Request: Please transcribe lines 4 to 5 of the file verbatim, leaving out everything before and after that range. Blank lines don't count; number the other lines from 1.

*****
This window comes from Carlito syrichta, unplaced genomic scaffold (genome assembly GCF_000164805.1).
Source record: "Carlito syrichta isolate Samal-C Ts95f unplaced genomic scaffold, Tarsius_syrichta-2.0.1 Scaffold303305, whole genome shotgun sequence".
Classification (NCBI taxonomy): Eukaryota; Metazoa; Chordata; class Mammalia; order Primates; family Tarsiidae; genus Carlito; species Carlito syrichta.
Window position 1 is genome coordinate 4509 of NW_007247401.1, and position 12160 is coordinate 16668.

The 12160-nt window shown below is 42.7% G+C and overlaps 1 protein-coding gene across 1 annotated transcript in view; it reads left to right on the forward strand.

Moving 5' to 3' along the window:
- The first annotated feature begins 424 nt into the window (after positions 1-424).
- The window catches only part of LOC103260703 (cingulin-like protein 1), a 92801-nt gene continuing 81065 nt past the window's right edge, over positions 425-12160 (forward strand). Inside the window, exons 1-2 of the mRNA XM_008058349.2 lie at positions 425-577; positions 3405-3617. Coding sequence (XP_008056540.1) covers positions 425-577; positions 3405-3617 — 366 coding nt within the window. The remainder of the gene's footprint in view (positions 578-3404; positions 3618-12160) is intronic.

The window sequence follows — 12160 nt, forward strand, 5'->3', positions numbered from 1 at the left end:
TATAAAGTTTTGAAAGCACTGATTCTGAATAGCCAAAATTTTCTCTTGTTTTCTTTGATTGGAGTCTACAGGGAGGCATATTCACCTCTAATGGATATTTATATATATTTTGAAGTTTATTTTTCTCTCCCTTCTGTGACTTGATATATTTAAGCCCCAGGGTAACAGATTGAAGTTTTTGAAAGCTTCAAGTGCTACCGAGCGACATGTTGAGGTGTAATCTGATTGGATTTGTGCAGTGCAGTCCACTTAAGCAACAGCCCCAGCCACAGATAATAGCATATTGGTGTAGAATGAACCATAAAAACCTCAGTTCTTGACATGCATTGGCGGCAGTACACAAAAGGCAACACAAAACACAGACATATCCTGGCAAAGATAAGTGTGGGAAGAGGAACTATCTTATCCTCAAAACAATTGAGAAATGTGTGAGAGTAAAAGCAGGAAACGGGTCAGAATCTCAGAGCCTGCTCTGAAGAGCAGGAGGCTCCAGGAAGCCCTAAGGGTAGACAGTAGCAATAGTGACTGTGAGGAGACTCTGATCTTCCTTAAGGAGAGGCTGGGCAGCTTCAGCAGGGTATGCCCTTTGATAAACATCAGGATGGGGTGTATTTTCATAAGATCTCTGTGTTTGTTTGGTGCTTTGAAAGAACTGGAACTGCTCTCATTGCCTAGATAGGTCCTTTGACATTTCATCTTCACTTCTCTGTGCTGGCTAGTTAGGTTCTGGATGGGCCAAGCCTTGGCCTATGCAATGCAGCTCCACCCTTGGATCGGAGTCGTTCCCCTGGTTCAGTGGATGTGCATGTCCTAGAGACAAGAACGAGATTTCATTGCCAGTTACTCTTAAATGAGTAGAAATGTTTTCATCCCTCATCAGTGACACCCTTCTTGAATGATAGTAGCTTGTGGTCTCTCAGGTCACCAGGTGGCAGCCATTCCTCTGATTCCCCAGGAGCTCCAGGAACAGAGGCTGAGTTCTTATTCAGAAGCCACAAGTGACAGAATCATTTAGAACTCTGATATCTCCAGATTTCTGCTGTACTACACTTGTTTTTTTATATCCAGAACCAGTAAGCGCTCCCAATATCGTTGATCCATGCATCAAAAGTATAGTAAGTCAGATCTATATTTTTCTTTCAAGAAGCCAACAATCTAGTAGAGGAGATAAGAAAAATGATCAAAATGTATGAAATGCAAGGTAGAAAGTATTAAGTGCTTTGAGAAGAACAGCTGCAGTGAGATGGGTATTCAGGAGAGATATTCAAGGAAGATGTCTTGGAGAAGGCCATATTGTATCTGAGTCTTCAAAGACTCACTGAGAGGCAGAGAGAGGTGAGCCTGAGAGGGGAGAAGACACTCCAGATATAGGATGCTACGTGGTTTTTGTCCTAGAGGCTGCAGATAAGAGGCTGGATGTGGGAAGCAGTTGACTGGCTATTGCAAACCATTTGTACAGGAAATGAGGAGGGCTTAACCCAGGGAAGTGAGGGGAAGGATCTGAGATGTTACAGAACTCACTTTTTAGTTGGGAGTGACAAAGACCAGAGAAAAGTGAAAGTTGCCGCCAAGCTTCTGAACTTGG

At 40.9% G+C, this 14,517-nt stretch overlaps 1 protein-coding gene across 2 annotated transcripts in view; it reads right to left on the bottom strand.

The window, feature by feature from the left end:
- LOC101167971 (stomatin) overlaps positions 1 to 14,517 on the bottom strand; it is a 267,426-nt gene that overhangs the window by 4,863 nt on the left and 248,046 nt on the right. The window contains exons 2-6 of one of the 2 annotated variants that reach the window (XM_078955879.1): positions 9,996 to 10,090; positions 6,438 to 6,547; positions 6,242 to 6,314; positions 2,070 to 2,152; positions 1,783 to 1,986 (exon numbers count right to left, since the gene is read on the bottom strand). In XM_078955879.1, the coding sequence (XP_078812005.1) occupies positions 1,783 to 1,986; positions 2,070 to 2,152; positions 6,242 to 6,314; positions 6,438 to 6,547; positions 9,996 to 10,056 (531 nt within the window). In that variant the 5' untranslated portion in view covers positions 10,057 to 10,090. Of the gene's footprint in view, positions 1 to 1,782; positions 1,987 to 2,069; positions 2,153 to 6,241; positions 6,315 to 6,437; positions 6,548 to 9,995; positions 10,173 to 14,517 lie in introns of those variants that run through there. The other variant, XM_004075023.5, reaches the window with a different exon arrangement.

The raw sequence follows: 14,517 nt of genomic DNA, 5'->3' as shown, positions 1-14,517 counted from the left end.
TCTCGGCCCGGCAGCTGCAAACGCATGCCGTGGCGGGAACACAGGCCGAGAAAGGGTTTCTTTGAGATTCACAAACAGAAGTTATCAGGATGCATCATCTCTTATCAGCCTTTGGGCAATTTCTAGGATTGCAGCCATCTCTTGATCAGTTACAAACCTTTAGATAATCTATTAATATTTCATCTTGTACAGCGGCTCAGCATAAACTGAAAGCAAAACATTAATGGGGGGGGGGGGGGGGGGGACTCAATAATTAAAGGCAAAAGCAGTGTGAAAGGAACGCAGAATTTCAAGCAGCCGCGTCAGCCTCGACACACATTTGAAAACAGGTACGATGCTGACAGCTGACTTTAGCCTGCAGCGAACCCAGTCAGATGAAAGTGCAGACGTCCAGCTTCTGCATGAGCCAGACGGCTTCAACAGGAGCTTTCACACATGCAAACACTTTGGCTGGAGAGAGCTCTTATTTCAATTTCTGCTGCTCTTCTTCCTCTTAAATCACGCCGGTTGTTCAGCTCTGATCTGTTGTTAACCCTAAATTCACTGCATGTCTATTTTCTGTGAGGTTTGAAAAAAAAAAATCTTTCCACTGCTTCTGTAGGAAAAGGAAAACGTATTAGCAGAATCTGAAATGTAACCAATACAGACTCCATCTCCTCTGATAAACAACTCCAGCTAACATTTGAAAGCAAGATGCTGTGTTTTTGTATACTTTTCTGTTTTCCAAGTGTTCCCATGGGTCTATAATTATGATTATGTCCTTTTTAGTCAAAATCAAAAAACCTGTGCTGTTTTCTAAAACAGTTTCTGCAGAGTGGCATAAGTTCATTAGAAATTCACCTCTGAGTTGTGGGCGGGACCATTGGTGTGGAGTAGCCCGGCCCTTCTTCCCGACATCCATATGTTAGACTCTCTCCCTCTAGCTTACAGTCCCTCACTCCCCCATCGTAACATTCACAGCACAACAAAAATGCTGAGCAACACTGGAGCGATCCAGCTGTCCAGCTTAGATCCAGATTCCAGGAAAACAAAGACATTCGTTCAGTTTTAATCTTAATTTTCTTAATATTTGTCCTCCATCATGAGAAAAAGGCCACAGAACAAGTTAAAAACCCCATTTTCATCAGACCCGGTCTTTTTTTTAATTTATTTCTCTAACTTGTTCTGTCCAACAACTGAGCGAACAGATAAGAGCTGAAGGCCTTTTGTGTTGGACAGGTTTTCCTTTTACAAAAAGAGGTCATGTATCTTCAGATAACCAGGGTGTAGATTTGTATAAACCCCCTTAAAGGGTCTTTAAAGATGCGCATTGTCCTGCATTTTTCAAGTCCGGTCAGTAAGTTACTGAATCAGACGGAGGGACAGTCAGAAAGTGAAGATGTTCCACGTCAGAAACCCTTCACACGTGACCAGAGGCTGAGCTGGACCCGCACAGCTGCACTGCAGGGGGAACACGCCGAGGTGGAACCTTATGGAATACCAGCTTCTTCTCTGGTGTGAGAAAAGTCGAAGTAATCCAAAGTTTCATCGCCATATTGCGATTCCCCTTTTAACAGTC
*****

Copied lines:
Window position 1 is genome coordinate 4509 of NW_007247401.1, and position 12160 is coordinate 16668.

The 12160-nt window shown below is 42.7% G+C and overlaps 1 protein-coding gene across 1 annotated transcript in view; it reads left to right on the forward strand.